It is fortunate that during the pendency of the instant appeal appellant employed Boyle, who succeeded on brief and oral argument in making an understandable presentation out of an otherwise chaotic situation. Boyle agrees with the statement of facts as set forth in the government's brief, which we adopt:

"On May 23, 1962 a complaint was filed by the United States of America against the defendants seeking, inter alia, judgment for income taxes assessed against the defendant, William H. Kenner, for the years 1945 through 1954 in the amount of $378,624.45, plus interest as provided by law (Complaint, p. 2). On May 21, 1965 an agreed order was entered, being executed by counsel for the plaintiff and both counsel for the defendant, which stated in pertinent part:

'Judgment is entered in favor of the United States against William H. Kenner in the amount of $447,985.38, plus interest thereon as provided by law, for the tax years 1945, 1946, 1947, 1948, 1949, 1950, 1951, 1952, 1953 and 1954.'

"On February 16, 1968, after sending notice to the defendant, the United States filed a petition seeking that the agreed order entered on May 21, 1965 be vacated and an amended order entered reflecting all of the tax liabilities of the defendant for the years 1945 through 1954 (Original Record, p. 47). From that point on a barrage of motions were filed by the defendant, acting pro se, alleging fraud and seeking to set aside the order, to investigate fraud practices on the court, a request for particulars, etc. On October 17, 1968 the United States filed a memorandum in support of its petition to amend the order entered on May 21, 1965 (Original Record, p. 73).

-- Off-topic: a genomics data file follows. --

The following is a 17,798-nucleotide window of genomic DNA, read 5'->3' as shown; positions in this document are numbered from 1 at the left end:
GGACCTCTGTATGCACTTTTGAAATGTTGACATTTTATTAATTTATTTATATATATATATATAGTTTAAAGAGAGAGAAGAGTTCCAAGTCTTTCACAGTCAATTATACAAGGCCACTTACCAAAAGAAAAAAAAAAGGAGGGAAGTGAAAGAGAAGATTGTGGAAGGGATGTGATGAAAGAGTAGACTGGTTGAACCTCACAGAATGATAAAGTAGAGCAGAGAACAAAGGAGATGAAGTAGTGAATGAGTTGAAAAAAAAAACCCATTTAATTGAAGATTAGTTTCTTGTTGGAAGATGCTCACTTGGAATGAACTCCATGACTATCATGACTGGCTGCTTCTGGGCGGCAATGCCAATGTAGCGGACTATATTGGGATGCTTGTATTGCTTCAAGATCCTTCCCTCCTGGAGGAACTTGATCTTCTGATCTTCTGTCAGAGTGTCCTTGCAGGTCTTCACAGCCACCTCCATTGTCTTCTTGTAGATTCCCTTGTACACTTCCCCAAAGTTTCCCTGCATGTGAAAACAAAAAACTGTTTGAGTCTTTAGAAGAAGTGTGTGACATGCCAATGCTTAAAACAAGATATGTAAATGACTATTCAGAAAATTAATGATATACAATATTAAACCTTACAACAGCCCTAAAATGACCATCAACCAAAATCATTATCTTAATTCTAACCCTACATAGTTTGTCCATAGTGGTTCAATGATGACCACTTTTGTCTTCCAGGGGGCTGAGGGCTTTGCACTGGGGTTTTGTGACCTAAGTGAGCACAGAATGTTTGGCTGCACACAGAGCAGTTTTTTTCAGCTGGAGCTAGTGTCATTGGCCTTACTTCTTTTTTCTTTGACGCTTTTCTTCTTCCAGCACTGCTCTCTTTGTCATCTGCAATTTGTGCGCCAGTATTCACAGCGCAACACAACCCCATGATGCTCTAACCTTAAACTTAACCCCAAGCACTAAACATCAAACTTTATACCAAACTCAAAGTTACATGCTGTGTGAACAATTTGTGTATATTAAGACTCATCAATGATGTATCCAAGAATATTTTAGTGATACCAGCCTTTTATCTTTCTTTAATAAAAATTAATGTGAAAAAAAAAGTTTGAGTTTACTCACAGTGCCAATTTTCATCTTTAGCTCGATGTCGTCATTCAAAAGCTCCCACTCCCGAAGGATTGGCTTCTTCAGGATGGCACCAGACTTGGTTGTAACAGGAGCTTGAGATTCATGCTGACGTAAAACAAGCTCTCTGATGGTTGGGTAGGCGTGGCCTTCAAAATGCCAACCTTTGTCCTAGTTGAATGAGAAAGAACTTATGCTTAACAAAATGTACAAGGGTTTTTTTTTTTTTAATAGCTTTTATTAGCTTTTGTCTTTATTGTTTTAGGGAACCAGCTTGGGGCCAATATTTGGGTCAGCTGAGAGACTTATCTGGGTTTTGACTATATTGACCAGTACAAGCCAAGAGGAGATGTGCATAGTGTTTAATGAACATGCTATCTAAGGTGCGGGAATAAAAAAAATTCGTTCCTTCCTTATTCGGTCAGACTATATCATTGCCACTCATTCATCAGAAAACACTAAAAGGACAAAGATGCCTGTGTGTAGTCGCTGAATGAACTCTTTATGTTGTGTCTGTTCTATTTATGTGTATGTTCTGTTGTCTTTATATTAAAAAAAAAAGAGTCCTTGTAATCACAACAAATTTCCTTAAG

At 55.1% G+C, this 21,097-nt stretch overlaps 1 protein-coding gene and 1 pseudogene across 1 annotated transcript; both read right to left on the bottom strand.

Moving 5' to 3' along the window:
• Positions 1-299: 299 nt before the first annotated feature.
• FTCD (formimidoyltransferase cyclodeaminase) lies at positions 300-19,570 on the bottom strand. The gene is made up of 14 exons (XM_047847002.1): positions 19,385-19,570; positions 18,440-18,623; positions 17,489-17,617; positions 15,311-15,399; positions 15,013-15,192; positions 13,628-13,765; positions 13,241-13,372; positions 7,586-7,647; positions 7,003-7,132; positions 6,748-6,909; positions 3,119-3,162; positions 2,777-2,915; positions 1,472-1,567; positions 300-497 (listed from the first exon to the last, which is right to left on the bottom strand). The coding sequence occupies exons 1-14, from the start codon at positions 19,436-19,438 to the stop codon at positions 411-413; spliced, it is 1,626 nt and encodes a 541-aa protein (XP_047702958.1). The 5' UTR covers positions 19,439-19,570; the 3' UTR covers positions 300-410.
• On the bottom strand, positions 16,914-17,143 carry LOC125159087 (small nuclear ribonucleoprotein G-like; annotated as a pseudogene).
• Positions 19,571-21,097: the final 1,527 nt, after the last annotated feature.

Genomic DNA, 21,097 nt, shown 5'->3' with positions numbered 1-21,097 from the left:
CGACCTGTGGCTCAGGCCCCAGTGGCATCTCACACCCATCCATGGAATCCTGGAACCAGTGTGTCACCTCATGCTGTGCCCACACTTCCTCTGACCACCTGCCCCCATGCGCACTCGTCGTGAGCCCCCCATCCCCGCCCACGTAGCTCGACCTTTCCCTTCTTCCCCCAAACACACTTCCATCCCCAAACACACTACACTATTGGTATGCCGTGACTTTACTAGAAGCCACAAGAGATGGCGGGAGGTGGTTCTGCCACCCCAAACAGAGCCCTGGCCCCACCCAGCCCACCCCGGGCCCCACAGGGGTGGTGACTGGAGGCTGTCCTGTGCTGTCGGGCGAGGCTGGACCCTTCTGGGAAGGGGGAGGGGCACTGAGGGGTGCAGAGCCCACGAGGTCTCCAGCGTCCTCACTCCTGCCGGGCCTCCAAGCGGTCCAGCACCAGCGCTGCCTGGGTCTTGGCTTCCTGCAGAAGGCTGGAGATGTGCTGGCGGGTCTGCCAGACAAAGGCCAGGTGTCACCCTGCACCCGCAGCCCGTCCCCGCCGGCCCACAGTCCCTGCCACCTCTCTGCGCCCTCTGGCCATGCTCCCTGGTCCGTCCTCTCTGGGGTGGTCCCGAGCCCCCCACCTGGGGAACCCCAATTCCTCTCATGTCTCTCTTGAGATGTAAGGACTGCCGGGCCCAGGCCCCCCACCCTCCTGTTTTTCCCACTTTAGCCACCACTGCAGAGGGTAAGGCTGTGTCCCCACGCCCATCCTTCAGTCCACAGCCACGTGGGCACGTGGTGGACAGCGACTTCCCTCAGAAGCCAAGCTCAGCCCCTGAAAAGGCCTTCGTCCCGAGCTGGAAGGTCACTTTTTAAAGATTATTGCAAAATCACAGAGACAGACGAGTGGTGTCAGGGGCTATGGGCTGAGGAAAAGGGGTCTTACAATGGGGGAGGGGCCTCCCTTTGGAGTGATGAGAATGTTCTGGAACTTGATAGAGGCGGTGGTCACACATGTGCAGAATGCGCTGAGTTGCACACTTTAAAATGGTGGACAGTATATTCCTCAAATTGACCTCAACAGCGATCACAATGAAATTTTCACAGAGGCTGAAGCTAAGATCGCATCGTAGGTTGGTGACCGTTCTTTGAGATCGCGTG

"On January 8, 1969 the District Court entered an order and judgment which vacated the agreed order entered on May 21, 1965 and entered therein judgment in favor of the plaintiff, United States, and against the defendant, William H. Kenner, for deficiency income taxes, statutory additions, and interest to the date judgment was entered for the years 1947 through 1954 inclusive, in the amount of $596,361.45. The District Court vacated the agreed order and entered the order and judgment because it found that the consent judgment was vague and uncertain and had to be amended because neither the plaintiff nor the defendant could determine the amount of interest or the date which interest on the assessments ran (Original Record, p. 83). Defendant has appealed from this order and judgment entered on January 8, 1969."

The contested issues as stated by Boyle are:

"1. Did the attorneys representing defendant-appellant have authority to bind him to the 'agreed order'?

"2. Did the Government violate Rule 60(a) Federal Rules of Civil Procedure by vacating and ...